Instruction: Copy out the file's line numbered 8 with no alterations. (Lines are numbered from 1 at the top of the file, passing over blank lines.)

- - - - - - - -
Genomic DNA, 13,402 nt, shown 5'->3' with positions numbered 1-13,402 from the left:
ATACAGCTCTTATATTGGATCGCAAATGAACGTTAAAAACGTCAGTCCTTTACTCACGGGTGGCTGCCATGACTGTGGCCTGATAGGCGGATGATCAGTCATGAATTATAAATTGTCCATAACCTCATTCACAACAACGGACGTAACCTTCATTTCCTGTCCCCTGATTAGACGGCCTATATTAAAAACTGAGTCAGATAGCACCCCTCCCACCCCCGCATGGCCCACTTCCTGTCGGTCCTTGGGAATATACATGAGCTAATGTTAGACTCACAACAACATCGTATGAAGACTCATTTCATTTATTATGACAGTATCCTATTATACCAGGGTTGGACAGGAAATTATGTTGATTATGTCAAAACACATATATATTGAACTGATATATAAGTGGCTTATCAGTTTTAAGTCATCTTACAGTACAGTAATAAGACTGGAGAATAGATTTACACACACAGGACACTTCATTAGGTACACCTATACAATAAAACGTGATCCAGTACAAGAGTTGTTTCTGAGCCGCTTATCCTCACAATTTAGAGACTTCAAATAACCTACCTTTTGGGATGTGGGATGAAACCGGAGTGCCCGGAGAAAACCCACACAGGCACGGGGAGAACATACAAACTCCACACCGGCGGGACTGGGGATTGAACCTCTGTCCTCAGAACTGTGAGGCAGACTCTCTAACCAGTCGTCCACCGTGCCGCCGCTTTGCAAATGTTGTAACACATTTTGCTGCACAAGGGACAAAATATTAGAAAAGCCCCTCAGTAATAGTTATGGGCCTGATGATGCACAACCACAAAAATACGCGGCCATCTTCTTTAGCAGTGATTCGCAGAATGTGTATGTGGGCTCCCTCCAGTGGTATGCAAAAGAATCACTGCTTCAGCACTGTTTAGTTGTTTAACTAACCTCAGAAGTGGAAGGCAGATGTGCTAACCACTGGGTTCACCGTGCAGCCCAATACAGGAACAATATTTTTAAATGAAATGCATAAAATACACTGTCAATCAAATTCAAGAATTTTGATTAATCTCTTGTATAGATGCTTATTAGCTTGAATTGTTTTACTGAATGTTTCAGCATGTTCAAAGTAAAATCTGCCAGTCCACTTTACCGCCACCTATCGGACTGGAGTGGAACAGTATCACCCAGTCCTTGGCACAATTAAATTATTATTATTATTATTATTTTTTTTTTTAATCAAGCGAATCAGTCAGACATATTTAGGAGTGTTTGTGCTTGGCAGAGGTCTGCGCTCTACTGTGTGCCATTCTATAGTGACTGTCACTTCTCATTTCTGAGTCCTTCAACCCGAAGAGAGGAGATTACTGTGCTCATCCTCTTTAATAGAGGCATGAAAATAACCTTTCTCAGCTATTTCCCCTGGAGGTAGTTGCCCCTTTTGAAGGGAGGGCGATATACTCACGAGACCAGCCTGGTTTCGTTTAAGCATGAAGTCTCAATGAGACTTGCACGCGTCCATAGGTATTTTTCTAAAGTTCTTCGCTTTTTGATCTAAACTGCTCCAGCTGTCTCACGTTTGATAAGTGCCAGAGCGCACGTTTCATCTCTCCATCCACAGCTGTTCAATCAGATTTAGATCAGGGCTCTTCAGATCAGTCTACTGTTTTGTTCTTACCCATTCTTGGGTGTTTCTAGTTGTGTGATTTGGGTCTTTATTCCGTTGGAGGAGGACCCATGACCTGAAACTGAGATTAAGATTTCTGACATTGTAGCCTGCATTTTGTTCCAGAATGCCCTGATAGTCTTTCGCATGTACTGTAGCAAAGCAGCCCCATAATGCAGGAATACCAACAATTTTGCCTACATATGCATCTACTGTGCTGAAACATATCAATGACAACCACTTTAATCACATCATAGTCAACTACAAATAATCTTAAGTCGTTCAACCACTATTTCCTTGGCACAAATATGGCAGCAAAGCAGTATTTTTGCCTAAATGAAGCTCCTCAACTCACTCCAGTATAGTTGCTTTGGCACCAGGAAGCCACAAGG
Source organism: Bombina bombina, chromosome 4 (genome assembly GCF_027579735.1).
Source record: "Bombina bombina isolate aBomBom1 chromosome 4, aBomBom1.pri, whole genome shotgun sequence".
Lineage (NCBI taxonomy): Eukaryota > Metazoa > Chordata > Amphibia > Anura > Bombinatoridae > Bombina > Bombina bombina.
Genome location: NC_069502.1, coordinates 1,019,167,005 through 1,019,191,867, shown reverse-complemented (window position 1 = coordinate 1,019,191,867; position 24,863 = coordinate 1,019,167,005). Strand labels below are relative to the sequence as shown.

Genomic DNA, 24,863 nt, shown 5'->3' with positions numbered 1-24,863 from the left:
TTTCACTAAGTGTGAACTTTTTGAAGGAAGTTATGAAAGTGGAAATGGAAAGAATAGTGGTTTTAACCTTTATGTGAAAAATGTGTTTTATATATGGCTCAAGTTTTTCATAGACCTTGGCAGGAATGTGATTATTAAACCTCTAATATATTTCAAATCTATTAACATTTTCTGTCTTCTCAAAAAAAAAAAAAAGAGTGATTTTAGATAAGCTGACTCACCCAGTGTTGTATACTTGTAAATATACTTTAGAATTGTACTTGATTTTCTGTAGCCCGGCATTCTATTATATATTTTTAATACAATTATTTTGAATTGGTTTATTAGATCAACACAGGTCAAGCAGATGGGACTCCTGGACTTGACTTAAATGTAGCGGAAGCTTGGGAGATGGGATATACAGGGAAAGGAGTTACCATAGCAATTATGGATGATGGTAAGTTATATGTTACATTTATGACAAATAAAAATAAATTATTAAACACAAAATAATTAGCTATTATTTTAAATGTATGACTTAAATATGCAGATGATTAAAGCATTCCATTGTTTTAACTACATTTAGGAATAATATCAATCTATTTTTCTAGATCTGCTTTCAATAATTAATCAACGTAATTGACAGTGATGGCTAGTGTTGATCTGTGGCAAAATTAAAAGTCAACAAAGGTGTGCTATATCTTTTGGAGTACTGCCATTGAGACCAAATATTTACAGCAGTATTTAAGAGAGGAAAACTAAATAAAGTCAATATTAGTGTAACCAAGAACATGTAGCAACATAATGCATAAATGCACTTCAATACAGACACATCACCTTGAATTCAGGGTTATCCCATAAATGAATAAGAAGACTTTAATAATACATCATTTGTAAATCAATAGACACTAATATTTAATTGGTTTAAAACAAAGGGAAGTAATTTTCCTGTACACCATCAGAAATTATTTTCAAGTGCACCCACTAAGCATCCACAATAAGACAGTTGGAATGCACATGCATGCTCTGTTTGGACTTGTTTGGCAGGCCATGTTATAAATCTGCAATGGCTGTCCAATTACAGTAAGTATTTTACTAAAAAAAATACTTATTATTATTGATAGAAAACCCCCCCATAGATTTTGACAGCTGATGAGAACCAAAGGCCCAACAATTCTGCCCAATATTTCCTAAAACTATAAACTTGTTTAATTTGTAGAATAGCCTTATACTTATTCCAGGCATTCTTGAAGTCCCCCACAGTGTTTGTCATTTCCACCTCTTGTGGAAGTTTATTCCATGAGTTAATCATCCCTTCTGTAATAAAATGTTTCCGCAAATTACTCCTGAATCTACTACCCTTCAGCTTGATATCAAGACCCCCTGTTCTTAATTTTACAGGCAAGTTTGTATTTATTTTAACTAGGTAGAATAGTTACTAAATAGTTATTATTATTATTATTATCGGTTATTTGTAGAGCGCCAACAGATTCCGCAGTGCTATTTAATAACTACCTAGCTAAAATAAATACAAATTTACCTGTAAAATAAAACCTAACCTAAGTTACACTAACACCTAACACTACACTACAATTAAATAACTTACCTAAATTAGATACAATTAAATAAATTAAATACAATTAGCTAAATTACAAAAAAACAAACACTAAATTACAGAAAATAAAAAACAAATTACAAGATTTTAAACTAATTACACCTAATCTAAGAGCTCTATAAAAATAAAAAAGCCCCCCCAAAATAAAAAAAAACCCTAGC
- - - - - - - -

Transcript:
TTTCACTAAGTGTGAACTTTTTGAAGGAAGTTATGAAAGTGGAAATGGAAAGAATAGTGGTTTTAACCTTTATGTGAAAAATGTGTTTTATATATGGCTCAAGTTTTTCATAGACCTTGGCAGGAATGTGATTATTAAACCTCTAATATATTTCAAATCTATTAACATTTTCTGTCTTCTCAAAAAAAAAAAAAAGAGTGATTTTAGATAAGCTGACTCACCCAGTGTTGTATACTTGTAAATATACTTTAGAATTGTACTTGATTTTCTGTAGCCCGGCATTCTATTATATATTTTTAATACAATTATTTTGAATTGGTTTATTAGATCAACACAGGTCAAGCAGATGGGACTCCTGGACTTGACTTAAATGTAGCGGAAGCTTGGGAGATGGGATATACAGGGAAAGGAGTTACCATAGCAATTATGGATGATGGTAAGTTATATGTTACATTTATGACAAATAAAAATAAATTATTAAACACAAAATAATTAGCTATTATTTTAAATGTATGACTTAAATATGCAGATGATTAAAGCATTCCATTGTTTTAACTACATTTAGGAATAATATCAATCTATTTTTCTAGATCTGCTTTCAATAATTAATCAACGTAATTGACAGTGATGGCTAGTGTTGATCTGTGGCAAAATTAAAAGTCAACAAAGGTGTGCTATATCTTTTGGAGTACTGCCATTGAGACCAAATATTTACAGCAGTATTTAAGAGAGGAAAACTAAATAAAGTCAATATTAGTGTAACCAAGAACATGTAGCAACATAATGCATAAATGCACTTCAATACAGACACATCACCTTGAATTCAGGGTTATCCCATAAATGAATAAGAAGACTTTAATAATACATCATTTGTAAATCAATAGACACTAATATTTAATTGGTTTAAAACAAAGGGAAGTAATTTTCCTGTACACCATCAGAAATTATTTTCAAGTGCACCCACTAAGCATCCACAATAAGACAGTTGGAATGCACATGCATGCTCTGTTTGGACTTGTTTGGCAGGCCATGTTATAAATCTGCAATGGCTGTCCAATTACAGTAAGTATTTTACTAAAAAAAATACTTATTATTATTGATAGAAAACCCCCCCATAGATTTTGACAGCTGATGAGAACCAAAGGCCCAACAATTCTGCCCAATATTTCCTAAAACTATAAACTTGTTTAATTTGTAGAATAGCCTTATACTTATTCCAGGCATTCTTGAAGTCCCCCACAGTGTTTGTCATTTCCACCTCTTGTGGAAGTTTATTCCATGAGTTAATCATCCCTTCTGTAATAAAATGTTTCCGCAAATTACTCCTGAATCTACTACCCTTCAGCTTGATATCAAGACCCCCTGTTCTTAATTTTACAGGCAAGTTTGTATTTATTTTAACTAGGTAGAATAGTTACTAAATAGTTATTATTATTATTATTATCGGTTATTTGTAGAGCGCCAACAGATTCCGCAGTGCTATTTAATAACTACCTAGCTAAAATAAATACAAATTTACCTGTAAAATAAAACCTAACCTAAGTTACACTAACACCTAACACTACACTACAATTAAATAACTTACCTAAATTAGATACAATTAAATAAATTAAATACAATTAGCTAAATTACAAAAAAACAAACACTAAATTACAGAAAATAAAAAACAAATTACAAGATTTTAAACTAATTACACCTAATCTAAGAGCTCTATAAAAATAAAAAAGCCCCCCCAAAATAAAAAAAAACCCTAGC